Here's similar code in OpenGL (not ES) to display a cube with 2 lights.

  // Setup
  glViewport(0, 0, width, height);
  gluPerspective(70.0, width / height, 1, 1000);

  glClearColor(0.0, 0.0, 0.0, 0.0);

  // Setup 2 lights
  float light0_position[] = {  200, 100, 300, };
  float light1_position[] = { -200, 100, 300, };
  float light0_color[] = { 1, 0, 0.25, 1, };
  float light1_color[] = { 0, 0.25, 1, 1, };
  glLightfv(GL_LIGHT0, GL_DIFFUSE, light0_color);
  glLightfv(GL_LIGHT1, GL_DIFFUSE, light1_color);
  glLightfv(GL_LIGHT0, GL_POSITION, light0_position);
  glLightfv(GL_LIGHT1, GL_POSITION, light1_position);

  // Draw a cube.
  static int count = 0;

  double angle = count * 0.1;
  glTranslatef(0, 0, -400);
  glRotatef(angle, 0, 1, 0);

  glNormal3f(0, 0, 1);
  glVertex3f(-100, -100, 100);
  glVertex3f( 100, -100, 100);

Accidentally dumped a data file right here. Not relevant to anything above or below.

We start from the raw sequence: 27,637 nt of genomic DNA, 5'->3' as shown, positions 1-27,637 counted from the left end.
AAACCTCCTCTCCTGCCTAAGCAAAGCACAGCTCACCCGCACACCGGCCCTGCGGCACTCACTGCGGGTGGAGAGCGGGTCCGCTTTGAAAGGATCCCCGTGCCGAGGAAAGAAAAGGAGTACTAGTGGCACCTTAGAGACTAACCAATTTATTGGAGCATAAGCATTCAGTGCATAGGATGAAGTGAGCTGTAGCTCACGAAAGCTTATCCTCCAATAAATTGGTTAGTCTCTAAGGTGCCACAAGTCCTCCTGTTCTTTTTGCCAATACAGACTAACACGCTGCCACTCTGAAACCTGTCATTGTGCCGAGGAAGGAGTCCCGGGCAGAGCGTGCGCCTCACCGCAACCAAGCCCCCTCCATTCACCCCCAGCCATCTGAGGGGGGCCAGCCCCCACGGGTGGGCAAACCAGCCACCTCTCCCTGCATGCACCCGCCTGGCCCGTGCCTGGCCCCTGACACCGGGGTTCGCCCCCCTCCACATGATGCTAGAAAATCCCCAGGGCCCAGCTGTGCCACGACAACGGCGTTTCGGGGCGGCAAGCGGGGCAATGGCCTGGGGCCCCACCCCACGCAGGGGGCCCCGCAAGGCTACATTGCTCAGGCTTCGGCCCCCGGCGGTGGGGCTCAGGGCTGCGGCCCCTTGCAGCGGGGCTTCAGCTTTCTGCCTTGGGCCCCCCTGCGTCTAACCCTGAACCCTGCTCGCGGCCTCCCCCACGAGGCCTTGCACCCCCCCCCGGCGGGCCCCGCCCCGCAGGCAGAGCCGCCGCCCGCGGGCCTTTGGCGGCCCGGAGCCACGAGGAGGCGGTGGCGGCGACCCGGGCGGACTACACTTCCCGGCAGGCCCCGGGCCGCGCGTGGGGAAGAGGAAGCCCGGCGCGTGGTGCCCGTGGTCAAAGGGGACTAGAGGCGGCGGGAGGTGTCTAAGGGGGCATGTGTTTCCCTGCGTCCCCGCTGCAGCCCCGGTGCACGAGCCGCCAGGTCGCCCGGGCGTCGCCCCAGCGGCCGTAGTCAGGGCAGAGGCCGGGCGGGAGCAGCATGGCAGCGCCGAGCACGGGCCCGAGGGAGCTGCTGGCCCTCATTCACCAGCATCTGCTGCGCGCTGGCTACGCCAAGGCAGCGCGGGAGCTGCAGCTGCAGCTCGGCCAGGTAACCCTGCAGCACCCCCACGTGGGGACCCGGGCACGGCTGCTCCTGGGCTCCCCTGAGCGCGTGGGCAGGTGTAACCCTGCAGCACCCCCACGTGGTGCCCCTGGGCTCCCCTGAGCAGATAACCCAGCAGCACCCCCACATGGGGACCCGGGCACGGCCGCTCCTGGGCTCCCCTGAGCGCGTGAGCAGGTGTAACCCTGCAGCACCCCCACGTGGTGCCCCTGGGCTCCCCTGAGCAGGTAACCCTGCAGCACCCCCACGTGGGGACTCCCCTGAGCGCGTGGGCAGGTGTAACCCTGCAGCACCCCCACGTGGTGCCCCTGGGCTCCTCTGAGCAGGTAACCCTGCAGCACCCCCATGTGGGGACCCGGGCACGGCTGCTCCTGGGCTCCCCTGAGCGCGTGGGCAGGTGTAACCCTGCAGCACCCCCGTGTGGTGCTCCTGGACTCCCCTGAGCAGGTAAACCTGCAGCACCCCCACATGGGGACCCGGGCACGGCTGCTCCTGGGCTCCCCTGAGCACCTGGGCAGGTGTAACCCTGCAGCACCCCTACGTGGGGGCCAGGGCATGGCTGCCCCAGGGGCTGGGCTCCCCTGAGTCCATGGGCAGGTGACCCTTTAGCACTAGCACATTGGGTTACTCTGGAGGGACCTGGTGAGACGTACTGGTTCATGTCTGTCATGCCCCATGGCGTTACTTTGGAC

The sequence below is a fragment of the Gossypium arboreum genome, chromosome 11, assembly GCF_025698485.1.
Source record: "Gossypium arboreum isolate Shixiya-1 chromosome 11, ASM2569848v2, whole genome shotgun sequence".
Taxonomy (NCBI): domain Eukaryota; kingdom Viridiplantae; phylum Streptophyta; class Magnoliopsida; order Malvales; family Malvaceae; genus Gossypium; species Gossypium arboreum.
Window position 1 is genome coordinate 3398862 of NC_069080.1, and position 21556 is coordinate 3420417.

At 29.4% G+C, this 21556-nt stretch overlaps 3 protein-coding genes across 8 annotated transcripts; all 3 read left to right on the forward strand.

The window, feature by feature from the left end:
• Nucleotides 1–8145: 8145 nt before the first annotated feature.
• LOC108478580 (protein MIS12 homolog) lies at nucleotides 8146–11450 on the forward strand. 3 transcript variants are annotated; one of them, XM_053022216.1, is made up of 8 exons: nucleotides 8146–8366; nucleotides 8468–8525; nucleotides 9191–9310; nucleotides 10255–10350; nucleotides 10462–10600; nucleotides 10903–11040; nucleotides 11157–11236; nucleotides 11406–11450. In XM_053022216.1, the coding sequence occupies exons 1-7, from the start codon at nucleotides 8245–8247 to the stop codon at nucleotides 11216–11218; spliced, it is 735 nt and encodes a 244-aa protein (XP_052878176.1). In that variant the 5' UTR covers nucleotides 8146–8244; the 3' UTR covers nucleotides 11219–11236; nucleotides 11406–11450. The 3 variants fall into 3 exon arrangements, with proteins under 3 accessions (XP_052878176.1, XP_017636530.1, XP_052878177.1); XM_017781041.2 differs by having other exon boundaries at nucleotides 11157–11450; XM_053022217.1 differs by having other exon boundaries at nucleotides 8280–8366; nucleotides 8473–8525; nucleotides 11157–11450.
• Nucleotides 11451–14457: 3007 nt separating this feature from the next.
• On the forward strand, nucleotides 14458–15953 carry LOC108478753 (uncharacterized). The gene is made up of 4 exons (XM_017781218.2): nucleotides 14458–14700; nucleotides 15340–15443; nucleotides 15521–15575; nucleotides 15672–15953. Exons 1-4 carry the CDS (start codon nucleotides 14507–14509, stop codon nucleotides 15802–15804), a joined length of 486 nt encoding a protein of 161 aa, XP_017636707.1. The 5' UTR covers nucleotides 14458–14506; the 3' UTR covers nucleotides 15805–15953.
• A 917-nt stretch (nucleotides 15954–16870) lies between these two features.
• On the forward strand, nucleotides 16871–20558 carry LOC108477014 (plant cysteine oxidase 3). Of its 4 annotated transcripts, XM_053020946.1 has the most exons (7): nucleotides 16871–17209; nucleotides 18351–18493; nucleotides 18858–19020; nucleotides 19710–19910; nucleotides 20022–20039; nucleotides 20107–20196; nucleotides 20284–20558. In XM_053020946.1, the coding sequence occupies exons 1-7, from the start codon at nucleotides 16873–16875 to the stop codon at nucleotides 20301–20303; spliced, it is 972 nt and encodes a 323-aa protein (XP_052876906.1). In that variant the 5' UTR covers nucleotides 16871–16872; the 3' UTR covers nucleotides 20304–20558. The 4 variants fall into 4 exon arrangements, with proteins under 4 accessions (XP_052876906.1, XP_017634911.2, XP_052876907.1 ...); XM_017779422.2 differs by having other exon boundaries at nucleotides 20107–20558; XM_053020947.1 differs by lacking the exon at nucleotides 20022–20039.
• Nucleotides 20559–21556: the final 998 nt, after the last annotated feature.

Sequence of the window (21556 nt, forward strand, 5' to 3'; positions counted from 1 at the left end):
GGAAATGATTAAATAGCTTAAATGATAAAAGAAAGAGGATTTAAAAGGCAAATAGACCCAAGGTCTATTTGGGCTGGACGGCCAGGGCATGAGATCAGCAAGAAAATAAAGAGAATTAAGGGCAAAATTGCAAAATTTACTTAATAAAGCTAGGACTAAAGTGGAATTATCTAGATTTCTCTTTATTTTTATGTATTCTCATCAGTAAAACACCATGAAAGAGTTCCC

glVertex3f(-100,  100, 100);
  glVertex3f(-100,  100, 100);
  glVertex3f( 100, -100, 100);
  glVertex3f( 100,  100, 100);

  ... repeat for 5 more faces of cube


Notice how we need almost no knowledge of 3D math for either of those examples. Compare that to WebGL. I'm not going to write the code required for WebGL. The code is not that much larger. It's not about the amount of lines required. It's about the amount of knowledge required. In the two 3D libraries they take care of the 3D. You give them a camera position and field of view, a couple of lights, and a cube. They deal with all the rest. In other words: They are 3D libraries.

In WebGL on the other hand you need to know matrix math, normalized coordinates, frustums, cross products, dot products, varying interpolation, lighting specular calculations and all kinds of other stuff that often take months or years to fully understand.

A 3D library's entire point is to have that knowledge built in so you don't need that knowledge yourself, you can just rely on the library to handle it for you. This was true for the original OpenGL as shown above. It's true of other 3D libraries like three.js. It is NOT true of OpenGL ES 2.0+ or WebGL.

It seems misleading to call WebGL a 3D library. A user coming to WebGL will think "oh, 3D library. Cool. This will do 3D for me" and then find out the hard way that no, that's not the case at all.

We can even take it one step further. Here's drawing 3D wireframe cube in Canvas.

And here is drawing a wireframe cube in WebGL.